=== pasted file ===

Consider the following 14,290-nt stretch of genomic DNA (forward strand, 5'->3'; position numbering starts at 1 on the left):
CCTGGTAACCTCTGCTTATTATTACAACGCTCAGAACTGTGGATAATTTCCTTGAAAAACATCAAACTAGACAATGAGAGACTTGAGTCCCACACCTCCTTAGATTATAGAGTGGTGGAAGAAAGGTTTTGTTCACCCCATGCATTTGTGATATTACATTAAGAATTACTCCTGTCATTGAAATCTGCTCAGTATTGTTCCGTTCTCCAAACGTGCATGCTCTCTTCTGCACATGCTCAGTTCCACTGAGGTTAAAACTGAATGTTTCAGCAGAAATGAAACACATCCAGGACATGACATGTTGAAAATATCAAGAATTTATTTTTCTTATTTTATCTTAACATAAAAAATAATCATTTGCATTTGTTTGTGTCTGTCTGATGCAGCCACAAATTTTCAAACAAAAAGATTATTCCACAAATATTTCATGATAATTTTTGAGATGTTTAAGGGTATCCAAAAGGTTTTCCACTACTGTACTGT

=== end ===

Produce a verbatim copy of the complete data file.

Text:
Consider the following 14,290-nt stretch of genomic DNA (forward strand, 5'->3'; position numbering starts at 1 on the left):
CCTGGTAACCTCTGCTTATTATTACAACGCTCAGAACTGTGGATAATTTCCTTGAAAAACATCAAACTAGACAATGAGAGACTTGAGTCCCACACCTCCTTAGATTATAGAGTGGTGGAAGAAAGGTTTTGTTCACCCCATGCATTTGTGATATTACATTAAGAATTACTCCTGTCATTGAAATCTGCTCAGTATTGTTCCGTTCTCCAAACGTGCATGCTCTCTTCTGCACATGCTCAGTTCCACTGAGGTTAAAACTGAATGTTTCAGCAGAAATGAAACACATCCAGGACATGACATGTTGAAAATATCAAGAATTTATTTTTCTTATTTTATCTTAACATAAAAAATAATCATTTGCATTTGTTTGTGTCTGTCTGATGCAGCCACAAATTTTCAAACAAAAAGATTATTCCACAAATATTTCATGATAATTTTTGAGATGTTTAAGGGTATCCAAAAGGTTTTCCACTACTGTACTGT